For complete contest guidelines please visit http://bateaupress.org/index.php?page=boom

Swiss Library Brings Old Books to New Format

In St. Gallen, Switzerland, is one of the most valuable collections of old manuscripts in the world. Stiftsbibliothek–the library of the town’s abbey–contains more an astonishing number of handwritten manuscripts, many dating back before 1000 AD. Now, with a grant of $1 million fr om the Andrew W. Mellon foundation, those books are going online.

Scanning library collections has become more and more commonplace with the spread of technology–last month the European Union announced the appropriation of $175 million to digitize European libraries. The advantages are clearly seen when looking at the history of libraries being destroyed by fire, flood, or negligence: a history that by no means has ended. As recently as 2002, floods demolished a number of books and artworks in Dresden, Germany. Of course, the digitizing of these files makes them more accessible to scholars and bibliophiles around the world.

200 manuscripts are already in the database, and 144 already available online at the library’s website, www.cesg.unifr.ch.

National Book Award nominees announced

The finalists for the 2008 National Book Award were announced Wednesday, October 15. This year’s nominees include a diversity of writers, both new and veteran authors are featured, as well as books published by some of the nation’s largest publishing houses as well as works from smaller independent presses.

On November 19, at a ceremony in New York, the winners will be announced. One winner in each category will receive a bronze sculpture and a $10,000 cash prize.

Read on »

Germans turn to Marx during economic crisis

In the midst of the current international economic crisis, the writings of Karl Marx and Friedrich Engels are experiencing a resurgence.

Jörn Schütrumpf, the manager of Karl-Dietz, the Berlin publishing house responsible for the German works of Marx and Engels said that “We’re seeing a very distinct increase in demand for his books, a demand which we expect to rise even more steeply before the year’s end.”

Schütrumpf also noted that those purchasing Marx’s books are generally “those of a young academic generation, who have come to recognise that the neoliberal promises of happiness have not proved to be true.”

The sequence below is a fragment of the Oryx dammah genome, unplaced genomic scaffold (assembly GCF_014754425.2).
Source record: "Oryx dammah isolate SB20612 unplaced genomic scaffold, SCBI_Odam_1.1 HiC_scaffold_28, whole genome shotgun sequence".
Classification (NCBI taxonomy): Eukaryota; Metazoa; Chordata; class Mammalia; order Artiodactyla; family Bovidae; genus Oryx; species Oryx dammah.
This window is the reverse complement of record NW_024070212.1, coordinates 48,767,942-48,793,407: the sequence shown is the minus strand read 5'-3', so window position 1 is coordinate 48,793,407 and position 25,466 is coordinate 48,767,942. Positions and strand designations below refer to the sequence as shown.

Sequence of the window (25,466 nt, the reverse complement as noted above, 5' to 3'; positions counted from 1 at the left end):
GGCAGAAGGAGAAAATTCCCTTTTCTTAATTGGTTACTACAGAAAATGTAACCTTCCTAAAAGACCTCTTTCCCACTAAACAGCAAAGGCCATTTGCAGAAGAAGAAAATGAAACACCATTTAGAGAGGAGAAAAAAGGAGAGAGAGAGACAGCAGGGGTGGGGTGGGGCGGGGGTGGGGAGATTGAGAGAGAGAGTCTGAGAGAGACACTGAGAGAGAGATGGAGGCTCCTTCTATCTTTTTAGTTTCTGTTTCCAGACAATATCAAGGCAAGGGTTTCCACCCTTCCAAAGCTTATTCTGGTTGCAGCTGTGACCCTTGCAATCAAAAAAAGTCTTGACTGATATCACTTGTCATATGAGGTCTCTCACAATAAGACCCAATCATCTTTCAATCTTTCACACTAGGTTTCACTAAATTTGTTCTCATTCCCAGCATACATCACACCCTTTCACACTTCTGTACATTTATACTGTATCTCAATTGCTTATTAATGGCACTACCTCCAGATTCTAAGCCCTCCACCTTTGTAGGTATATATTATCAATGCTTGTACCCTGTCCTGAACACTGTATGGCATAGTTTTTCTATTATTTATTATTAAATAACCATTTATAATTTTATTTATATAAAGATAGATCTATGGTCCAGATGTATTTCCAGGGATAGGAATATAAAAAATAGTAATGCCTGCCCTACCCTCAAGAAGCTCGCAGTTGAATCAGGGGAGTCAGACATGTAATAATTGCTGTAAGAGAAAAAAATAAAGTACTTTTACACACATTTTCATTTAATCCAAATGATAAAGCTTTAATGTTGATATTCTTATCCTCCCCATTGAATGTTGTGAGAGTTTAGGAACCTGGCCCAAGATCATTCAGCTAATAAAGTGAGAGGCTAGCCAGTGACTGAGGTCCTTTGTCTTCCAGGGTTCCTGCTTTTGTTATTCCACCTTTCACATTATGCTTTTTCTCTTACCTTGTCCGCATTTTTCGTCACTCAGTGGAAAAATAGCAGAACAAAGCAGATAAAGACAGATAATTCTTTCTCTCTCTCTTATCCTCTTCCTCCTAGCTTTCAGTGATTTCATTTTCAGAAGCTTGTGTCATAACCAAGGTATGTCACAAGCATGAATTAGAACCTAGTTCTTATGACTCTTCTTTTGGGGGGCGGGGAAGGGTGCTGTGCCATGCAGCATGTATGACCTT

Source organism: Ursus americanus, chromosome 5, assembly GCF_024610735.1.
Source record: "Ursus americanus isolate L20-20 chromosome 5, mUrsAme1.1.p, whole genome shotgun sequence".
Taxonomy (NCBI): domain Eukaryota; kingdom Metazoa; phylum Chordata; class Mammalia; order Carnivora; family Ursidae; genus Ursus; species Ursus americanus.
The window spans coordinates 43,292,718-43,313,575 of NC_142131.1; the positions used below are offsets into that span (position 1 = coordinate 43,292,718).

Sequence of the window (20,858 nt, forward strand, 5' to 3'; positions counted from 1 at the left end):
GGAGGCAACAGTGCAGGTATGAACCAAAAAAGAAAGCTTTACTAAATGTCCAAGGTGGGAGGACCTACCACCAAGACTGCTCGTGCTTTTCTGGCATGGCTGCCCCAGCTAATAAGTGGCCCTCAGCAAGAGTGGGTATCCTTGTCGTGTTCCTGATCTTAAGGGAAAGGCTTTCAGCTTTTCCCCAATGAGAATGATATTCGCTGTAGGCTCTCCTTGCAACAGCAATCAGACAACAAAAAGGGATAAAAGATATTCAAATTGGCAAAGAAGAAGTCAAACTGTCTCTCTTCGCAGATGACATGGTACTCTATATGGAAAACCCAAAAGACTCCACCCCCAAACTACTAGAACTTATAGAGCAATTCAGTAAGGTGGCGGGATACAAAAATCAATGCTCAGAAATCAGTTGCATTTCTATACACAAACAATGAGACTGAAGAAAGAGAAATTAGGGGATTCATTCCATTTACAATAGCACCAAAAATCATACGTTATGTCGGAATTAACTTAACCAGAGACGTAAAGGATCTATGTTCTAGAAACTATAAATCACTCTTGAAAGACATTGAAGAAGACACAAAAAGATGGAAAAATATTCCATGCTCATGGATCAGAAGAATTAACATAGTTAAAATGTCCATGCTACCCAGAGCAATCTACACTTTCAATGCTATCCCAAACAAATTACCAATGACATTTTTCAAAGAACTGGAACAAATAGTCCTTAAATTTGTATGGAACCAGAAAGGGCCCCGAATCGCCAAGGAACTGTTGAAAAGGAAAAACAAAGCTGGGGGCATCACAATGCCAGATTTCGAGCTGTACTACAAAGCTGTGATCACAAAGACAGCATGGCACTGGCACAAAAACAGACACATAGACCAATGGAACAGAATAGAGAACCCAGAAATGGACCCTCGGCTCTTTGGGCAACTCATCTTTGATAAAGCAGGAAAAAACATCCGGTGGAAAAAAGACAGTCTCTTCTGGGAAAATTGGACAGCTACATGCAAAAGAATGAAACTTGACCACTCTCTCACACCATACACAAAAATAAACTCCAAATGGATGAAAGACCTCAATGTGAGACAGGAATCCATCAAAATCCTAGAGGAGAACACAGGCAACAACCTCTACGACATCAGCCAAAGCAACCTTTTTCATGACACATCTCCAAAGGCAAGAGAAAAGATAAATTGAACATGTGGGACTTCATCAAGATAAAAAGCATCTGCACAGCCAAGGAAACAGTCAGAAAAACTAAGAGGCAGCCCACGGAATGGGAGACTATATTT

Some German political figures have even recently outed themselves as Marxist sympathisers. Oskar Lafontaine, the head of Germany’s rising left-wing party, Die Linke, said he planned to write Marxist theory into the party’s manifest and Peer Steinbrück, Germany’s finance minister, was quoted saying “Generally one has to admit that certain parts of Marx’s theory are really not so bad.”

For more information visit the original article at The Guardian.

Indian Writer Wins Man Booker Prize

Aravind Adiga’s first novel, The White Tiger, took home the Man Booker Prize last night (as well as £50,000). The prize aims to recognize the very best in fiction each year, and Adiga was one of six authors shortlisted for the award. He is the fourth debut novelist, and second Indian debut author, to win in the forty years the prize has been awarded. The novel itself tells of an Indian man’s rise from rural village life to entrepeneurial success, which the judges described as “compelling, angry, and darkly humorous.”

Prior winners of the Man Booker prize include Yann Martel (Life of Pi), Roddy Doyle (Paddy Clarke Ha Ha Ha), and V.S. Naipaul (In A Free State), among many others.

Two Hawks Quarterly, submission call

Two Hawks Quarterly, has put forth a call for submissions for their Fall 2008 issue. The quarterly, which is produced by the B.A. students in Creative Writing at Antioch University, Los Angeles, calls itself “a literary uprising.” In addition to be student-run, the journal was also created by students at Antioch. The editors aim to “inspire and publish new voices and new work.”

The journal accepts fiction, creative non-fiction and memoir, poetry, cross-genre, and multi-media submissions. The editors have put forth change as a suggested theme for the upcoming issue.

Deadline for submissions is 31 October 2008.

For more information, or to view an archive of all the journal’s previous publications, please visit Two Hawks Quarterly online at www.aulapress.com.